Jumpstart your creativity

“Realize everything is connected to everything else.”   
– Leonardo da Vinci

Of all the journaling techniques I’ve tried, my favorite may be the most effective, as well as the fastest jumpstart for generating new ideas – the cluster. Creative writers, business group leaders, teachers, and psychotherapists, among others, use clustering as a powerful way to brainstorm.

Instead of a list down the left side of a page, a cluster resembles a spider’s web circling out and around the page with thin lines connecting related topics. Seemingly unrelated words and ideas find a place on the page when you let go and jot whatever thoughts and emotions arise.

The cluster’s power results from combining left- brain linear thinking with right- brain creativity to allow you to come up with a page filled with words and phrases or simple drawings. Going back and forth between thinking mind and creativemind, you discover something original and authentic you may have never thought of before you began.

Your cluster should take about five minutes. Writing following your cluster may take another 10 to 15 minutes.

• Write a word in the middle of a sheet of paper.

• Circle it.

• Write down the first word or phrase that comes to mind and circle it.

• Draw a line connecting the second circle to the first.

• Repeat. As you write and circle new words and phrases, draw lines back to the previous word, the central word, or other words that seem connected.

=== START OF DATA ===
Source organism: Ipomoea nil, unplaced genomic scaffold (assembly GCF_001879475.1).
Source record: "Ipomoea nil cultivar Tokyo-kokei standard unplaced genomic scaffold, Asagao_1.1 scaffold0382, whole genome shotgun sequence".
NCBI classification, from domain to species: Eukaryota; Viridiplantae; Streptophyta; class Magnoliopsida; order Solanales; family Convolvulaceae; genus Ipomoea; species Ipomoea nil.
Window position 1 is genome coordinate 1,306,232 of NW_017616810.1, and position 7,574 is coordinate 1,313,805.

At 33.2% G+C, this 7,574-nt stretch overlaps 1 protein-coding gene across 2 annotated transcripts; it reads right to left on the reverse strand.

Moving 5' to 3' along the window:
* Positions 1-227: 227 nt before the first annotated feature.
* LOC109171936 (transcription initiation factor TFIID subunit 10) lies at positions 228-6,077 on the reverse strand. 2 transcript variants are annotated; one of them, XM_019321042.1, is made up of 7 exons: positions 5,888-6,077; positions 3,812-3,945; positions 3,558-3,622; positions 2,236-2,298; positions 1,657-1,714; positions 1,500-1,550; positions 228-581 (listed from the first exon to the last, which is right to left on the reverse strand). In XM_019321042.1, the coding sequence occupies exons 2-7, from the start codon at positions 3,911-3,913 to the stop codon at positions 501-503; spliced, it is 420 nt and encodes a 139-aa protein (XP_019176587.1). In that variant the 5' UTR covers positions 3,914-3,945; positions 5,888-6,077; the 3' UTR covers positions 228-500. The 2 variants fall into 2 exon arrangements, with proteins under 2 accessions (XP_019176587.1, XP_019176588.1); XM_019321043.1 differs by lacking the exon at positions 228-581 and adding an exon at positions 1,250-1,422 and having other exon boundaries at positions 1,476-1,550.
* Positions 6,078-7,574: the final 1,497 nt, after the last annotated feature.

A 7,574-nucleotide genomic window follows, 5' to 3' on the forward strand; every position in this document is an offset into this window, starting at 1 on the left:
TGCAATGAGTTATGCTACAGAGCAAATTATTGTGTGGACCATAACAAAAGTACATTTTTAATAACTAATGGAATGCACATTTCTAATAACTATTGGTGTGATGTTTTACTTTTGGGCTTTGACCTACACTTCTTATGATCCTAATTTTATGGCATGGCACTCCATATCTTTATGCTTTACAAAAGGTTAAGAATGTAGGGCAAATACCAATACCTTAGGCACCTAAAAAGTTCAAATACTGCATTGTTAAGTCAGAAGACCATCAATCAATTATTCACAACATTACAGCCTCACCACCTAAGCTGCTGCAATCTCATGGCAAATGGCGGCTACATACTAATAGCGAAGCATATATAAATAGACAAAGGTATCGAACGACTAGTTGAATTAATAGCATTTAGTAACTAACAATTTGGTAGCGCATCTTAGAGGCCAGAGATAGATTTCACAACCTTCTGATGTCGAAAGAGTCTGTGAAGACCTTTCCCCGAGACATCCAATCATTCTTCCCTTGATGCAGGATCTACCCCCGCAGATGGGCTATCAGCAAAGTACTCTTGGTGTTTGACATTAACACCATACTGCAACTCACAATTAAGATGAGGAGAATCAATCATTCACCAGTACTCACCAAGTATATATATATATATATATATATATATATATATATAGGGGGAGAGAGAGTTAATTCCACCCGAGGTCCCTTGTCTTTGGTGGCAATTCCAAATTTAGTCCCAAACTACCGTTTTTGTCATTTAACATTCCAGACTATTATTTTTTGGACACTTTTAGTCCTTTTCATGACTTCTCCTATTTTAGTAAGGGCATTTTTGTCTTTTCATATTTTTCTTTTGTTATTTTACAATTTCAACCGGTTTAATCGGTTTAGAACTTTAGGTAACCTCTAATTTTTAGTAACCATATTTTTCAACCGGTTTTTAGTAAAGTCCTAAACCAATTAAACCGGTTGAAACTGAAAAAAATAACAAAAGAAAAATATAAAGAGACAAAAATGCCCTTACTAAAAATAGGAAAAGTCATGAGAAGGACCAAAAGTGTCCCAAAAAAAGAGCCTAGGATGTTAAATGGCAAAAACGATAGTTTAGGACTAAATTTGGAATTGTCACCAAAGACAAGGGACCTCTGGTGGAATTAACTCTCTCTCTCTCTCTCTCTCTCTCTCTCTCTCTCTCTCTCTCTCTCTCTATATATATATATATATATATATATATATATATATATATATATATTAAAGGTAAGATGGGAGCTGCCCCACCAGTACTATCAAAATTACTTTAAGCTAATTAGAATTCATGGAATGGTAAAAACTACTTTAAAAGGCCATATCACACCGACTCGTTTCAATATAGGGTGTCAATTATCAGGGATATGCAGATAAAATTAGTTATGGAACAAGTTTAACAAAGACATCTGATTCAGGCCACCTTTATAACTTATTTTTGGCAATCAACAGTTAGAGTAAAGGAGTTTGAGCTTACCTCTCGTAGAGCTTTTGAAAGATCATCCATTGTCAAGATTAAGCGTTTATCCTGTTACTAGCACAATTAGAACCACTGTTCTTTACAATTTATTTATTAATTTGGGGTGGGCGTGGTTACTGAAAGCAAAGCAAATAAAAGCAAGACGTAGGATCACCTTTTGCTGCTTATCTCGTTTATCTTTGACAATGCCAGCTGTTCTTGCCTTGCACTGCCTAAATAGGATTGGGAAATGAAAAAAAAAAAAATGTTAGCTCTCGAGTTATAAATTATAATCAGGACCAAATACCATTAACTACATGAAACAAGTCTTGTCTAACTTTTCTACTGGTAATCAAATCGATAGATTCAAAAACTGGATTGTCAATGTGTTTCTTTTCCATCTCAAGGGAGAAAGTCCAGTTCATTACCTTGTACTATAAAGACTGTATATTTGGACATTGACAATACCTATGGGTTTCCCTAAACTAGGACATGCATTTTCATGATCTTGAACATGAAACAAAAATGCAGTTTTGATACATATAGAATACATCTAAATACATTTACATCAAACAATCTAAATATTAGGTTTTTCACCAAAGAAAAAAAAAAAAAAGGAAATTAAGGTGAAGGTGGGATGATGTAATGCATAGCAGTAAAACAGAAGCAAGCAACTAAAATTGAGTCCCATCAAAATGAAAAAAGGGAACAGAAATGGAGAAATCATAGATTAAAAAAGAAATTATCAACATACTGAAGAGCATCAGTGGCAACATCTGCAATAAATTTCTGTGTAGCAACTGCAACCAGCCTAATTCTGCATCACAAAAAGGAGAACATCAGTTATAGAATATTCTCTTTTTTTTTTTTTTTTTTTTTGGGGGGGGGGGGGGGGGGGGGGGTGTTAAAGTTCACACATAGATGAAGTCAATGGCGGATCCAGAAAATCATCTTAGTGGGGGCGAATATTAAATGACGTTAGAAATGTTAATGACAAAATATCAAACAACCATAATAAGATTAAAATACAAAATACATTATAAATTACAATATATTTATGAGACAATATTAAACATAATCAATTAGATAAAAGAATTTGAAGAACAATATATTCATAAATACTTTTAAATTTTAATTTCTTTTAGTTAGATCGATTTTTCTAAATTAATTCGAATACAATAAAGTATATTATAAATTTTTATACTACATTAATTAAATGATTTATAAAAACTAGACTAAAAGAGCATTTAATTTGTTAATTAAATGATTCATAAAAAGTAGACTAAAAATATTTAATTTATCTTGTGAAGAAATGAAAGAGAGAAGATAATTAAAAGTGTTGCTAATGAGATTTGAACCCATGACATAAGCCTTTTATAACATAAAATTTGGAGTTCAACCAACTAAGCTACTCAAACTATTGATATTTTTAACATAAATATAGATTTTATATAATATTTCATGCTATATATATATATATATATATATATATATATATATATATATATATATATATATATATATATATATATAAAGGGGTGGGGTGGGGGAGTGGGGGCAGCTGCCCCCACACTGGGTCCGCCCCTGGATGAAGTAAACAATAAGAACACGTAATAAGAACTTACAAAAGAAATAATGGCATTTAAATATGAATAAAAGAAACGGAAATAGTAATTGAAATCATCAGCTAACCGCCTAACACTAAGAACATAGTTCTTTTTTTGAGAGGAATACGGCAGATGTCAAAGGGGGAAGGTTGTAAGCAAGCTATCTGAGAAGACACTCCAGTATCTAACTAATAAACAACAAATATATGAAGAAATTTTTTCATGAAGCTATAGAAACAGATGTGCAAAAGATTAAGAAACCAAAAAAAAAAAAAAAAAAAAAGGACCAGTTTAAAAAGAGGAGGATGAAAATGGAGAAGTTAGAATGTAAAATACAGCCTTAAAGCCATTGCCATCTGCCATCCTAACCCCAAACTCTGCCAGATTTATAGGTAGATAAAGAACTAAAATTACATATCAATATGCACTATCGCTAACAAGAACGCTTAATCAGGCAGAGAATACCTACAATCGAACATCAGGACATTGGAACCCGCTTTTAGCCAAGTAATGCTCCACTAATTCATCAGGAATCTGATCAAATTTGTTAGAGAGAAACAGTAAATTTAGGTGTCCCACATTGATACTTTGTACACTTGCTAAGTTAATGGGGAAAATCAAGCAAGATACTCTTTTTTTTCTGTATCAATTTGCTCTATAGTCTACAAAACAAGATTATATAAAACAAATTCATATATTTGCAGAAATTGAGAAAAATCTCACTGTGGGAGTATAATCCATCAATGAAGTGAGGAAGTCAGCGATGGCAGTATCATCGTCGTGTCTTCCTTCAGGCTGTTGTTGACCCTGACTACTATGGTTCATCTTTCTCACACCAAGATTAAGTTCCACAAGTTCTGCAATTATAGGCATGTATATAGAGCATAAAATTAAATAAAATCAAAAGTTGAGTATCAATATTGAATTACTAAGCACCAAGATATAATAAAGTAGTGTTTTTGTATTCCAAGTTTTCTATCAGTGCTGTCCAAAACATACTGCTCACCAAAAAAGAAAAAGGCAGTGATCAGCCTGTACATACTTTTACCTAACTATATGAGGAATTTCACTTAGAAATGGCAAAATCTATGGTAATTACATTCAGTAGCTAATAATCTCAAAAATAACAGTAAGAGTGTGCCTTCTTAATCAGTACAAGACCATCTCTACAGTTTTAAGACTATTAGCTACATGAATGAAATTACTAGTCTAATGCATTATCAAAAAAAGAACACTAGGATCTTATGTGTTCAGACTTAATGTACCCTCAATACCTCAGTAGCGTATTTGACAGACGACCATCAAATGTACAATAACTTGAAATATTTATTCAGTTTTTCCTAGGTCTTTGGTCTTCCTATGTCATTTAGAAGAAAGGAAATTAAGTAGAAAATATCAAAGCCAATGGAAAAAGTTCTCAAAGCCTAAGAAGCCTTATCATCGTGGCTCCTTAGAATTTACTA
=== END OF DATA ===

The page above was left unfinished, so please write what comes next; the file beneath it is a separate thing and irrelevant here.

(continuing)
• Don’t worry about how they’re connected— the goal is to let your rightbrain see patterns. Later the left brain will put these relationships into words.

When you feel like you’ve worked long enough creating your cluster, go back and reread the words and ideas on your page.

You may want to cross out some words or phrases that seem irrelevant, or let your left and right brains work together to produce an outline. Finally, write a paragraph or two using the images, ideas, and feelings generated in your cluster.

In Writing the Natural Way by Gabriele Rico, one of the earliest books describing clustering, the author describes creating “trial webs,” clustering several key words to find a focus. Like a flash of lightening, you may feel a sudden pleasant surprise signifying recognition of a meaning. This may point you toward your writing task or a decision that you’re considering.

If you are looking for new and creative approaches to your writing, come to the Kanuga Conference Center near Hendersonville, N.C., May 19-22, 2016, where instructors for the Denver-based Center for Journal Therapy and The Writing Institute will lead multiple workshops. Full details can be found on journaltherapy.com.

Susan Hendricks leads guided journal writing groups in Columbia as a licensed clinical social worker and certified journal therapist and is an instructor for The Writing Institute, The Center for Journal Therapy’s online educational platform.

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